Flexible formwork technologies: a state of the art review

W. Hawkins, M. Herrmann, T. Ibell, B. Kromoser, A. Michaelski, J. Orr, R. Pedreschi, A.D.C. Pronk, R. Schipper, P. Shepherd, D. Veenendaal, R. Wansdronk, M. West

Research output: Contribution to journalArticleAcademicpeer-review

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Concrete is the most widely used construction material. Worldwide consumption of cement, the strength-giving component in concrete, is now estimated to be 4.10 Gt per year, having risen from 2.22 Gt just 10 years ago. This rate of consumption means that cement manufacture alone is estimated to account for 5.2 % of global carbon dioxide emissions.

Concrete offers the opportunity to create structures with almost any geometry economically. Yet its unique fluidity is seldom capitalized upon, with concrete instead being cast in rigid, flat moulds to create non-optimized geometries that result in structures with a high material usage and large carbon footprints. This paper will explore flexible formwork construction technologies that embrace the fluidity of concrete to facilitate the practical construction of concrete structures with complex and efficient geometries.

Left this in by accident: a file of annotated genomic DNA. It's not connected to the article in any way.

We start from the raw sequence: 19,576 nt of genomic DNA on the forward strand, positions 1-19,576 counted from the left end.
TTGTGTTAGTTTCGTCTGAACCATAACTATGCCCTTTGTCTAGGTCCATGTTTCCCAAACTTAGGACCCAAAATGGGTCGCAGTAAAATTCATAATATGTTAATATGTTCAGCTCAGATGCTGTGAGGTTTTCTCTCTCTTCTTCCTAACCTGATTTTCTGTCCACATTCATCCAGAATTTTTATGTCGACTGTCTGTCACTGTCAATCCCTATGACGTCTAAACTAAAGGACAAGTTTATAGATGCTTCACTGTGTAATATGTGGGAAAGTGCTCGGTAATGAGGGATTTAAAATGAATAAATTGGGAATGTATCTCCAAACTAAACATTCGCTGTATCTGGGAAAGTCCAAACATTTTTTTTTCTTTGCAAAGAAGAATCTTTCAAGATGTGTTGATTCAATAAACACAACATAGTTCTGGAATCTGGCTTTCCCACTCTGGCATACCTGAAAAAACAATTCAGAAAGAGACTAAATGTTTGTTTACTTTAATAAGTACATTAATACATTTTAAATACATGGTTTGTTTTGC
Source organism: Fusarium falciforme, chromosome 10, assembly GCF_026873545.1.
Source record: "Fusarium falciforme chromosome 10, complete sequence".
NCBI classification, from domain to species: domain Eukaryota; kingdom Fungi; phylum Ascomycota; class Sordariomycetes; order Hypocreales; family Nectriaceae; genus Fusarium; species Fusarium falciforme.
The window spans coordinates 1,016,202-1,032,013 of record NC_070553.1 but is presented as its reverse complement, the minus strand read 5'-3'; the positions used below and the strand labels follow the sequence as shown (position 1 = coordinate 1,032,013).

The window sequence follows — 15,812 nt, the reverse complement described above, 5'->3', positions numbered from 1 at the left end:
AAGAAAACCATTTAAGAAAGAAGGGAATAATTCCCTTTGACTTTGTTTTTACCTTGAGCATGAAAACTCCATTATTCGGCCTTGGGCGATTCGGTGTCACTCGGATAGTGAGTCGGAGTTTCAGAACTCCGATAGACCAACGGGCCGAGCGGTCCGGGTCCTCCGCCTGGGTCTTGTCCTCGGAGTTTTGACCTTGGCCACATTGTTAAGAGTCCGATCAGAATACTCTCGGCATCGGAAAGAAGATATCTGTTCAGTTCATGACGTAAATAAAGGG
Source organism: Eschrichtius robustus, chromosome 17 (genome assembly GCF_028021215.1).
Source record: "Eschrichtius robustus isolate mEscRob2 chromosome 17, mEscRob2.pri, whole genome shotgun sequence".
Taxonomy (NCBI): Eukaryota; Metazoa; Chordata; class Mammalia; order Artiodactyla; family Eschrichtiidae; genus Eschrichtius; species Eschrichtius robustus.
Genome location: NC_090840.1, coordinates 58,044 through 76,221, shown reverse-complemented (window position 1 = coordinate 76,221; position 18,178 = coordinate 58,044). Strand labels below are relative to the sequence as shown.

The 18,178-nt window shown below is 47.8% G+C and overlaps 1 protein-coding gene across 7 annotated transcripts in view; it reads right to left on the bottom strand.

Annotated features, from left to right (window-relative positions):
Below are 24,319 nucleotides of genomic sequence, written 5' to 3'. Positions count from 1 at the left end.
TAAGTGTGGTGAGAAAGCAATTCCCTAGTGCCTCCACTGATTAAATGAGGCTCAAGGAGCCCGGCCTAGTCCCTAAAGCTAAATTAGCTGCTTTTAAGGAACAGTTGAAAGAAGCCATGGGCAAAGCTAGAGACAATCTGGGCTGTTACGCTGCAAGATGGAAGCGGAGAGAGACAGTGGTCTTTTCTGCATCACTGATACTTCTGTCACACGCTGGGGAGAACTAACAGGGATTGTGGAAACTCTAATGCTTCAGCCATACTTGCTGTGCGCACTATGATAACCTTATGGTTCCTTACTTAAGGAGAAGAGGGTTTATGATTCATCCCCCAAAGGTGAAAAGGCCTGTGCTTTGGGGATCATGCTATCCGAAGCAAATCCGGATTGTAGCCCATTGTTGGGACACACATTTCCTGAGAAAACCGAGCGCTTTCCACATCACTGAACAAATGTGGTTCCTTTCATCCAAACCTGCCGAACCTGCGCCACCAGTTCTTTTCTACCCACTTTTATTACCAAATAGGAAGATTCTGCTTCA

This paper presents the current state of the art in flexible formwork technology, highlighting practical uses, research challenges and new opportunities.
Original languageEnglish
Pages (from-to)911–935
Number of pages25
JournalStructural Concrete
Issue number6
Publication statusPublished - 15 Dec 2016


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